Increased costs squeeze mushroom farms

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Rising costs and pressure from competitors foreign and domestic are
putting the squeeze on California’s tight-knit mushroom community.

“A stand-alone mushroom farm in California does have external
pressures that other places don’t have,” said Chris Krebs, general
manager at Farmers Fresh Mushrooms California, which recently bought
Premier Mushrooms in Colusa.

Krebs’ farm grows agaricus mushrooms, the familiar white and brown
varieties, with the output going to Northern California customers as far
south as Modesto.

California had 2.3 million square feet of agaricus mushrooms in
production in 2018, a nearly 25% drop from a year earlier, according to
the U.S. Department of Agriculture, with mushroom sales totaling $195.5

By contrast, Pennsylvania—the top mushroom-growing state in the
U.S.—had 17.7 million square feet of agaricus production in 2018, with
sales totaling $557 million.

Pennsylvania also has a lower minimum wage: $7.25, compared to
California’s $13 for employees of larger employers, which will rise to
$14 next year and $15 in 2022.

“For the California mushroom business, it’s pretty tough right now to
try to stay up, because we’re competing against lower wages in Canada
and back east,” said Don Hordness, who runs Countryside Mushrooms in

In addition, he said, shipping mushrooms into California is cheaper than shipping out.

“We’re kind of a backhaul state,” Hordness said. “If you bring in a
truck from, let’s say, Pennsylvania, it will cost you about $2,500,
maybe $3,000. And to ship out, it’ll cost you about $7,000.”

Hordness said he’s nearly maxed out on production, with his mushrooms
going to food service, retail and private-label uses in California.

Mushroom farmers, unlike many of their counterparts, work indoors,
but Krebs said he’s perpetually shorthanded even though his farm offers
steady, year-round work with good pay and benefits.

“There’s a group of people that would prefer that over seasonal
work,” Krebs said, noting that he does have a stable workforce—some of
his people have been on the job for 20 years, he noted.

Roberto Ramirez, owner of Mountain Meadow Mushrooms in Escondido,
cited the state’s agricultural overtime law as his top employment
concern. The law will gradually lower the overtime threshold for
agricultural employees from six 10-hour days per week to eight hours per
day and 40 hours per week. As of this year, overtime kicks in after
nine hours in a day or 50 in a week for employees of larger employers.

That will simply lead to shorter workweeks, Ramirez said.

“No employer is going to say, ‘Yeah, I’m going to pay you 20 hours of
overtime and do the same amount of work that you were doing when you
were doing 60 hours before,'” he said.

Ramirez said his operation is seeing increased demand for organic
crimini and white mushrooms, a trend he attributed to increasing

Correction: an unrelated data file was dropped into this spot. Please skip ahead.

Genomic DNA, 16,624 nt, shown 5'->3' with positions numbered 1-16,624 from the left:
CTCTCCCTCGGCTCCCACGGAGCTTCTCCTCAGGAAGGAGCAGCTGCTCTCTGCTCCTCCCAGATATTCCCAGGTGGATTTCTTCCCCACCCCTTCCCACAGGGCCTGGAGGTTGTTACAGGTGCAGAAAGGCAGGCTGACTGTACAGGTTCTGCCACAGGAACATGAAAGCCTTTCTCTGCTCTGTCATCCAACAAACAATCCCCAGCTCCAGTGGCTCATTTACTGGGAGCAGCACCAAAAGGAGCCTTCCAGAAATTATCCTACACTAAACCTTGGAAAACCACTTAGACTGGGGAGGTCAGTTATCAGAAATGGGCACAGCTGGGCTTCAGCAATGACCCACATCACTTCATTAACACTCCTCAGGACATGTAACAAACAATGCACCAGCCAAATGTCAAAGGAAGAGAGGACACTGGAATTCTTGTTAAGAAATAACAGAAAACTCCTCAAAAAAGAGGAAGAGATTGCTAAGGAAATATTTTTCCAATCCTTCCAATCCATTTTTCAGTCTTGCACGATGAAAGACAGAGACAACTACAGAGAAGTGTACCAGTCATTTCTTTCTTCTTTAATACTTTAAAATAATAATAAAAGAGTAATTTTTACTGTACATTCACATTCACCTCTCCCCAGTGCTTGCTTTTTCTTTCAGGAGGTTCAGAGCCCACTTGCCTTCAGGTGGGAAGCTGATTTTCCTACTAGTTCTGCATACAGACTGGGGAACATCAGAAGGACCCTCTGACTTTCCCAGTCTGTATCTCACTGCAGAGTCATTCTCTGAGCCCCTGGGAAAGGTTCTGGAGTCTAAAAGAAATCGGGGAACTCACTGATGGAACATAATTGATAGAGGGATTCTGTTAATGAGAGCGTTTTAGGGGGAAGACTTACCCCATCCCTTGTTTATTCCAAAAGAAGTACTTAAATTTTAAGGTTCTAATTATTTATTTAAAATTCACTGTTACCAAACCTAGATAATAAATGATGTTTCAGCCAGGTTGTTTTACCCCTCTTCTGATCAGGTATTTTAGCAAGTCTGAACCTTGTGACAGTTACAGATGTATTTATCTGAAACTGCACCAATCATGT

customer demand for organic products.

Though the growing process is the same, being organic means ensuring
raw materials for compost—such as straw, cottonseed meal and almond
shells, among other things—meet the standard.

“You need to be very aware of where it’s coming from, how they do their own process,” Ramirez noted.

Mushrooms are grown under strict climate control, with rooms kept at
62 to 65 degrees, said Prabhdeep Gill, production manager for Farmers
Fresh Mushrooms California.

“If the temperature goes up, then we are giving it the right
conditions to open and spread the spores,” which farmers want to avoid,
he said.

A typical growing cycle, from compost making to final harvest, takes
11 to 12 weeks, he said. Making the compost—Gill uses wheat straw,
chicken manure and gypsum—takes about two weeks; once it’s ready, he’ll
add spawn, which is the mushroom version of seed.

“It is about a two-week process, where we grow the seed in the
compost, and then it will go into casing, where we add peat moss,” Gill
said. “And that’s where the mushroom starts to germinate.”

The first mushroom should appear about eight weeks in, he said; the
crop will be harvested in three rounds, or breaks. Once the last break
is done, the spent compost will go to another company to be repurposed
as soil amendment for other crops.

The mushrooms are stored and shipped at 34 to 36 degrees, Krebs noted.

Even with all the challenges, Krebs said he thinks mushrooms have a
bright future, noting that customers seek out his product and his
mission is keeping up with the public’s appetite for the nutrient-rich

“There’s investment going on here to support the Northern California
mushroom demand,” he said. “We have customers that have been with us for
many years.”

(Kevin Hecteman is an assistant editor of Ag Alert. He may be contacted at

Permission for use is granted, however, credit must be made to the California Farm Bureau Federation when reprinting this item.

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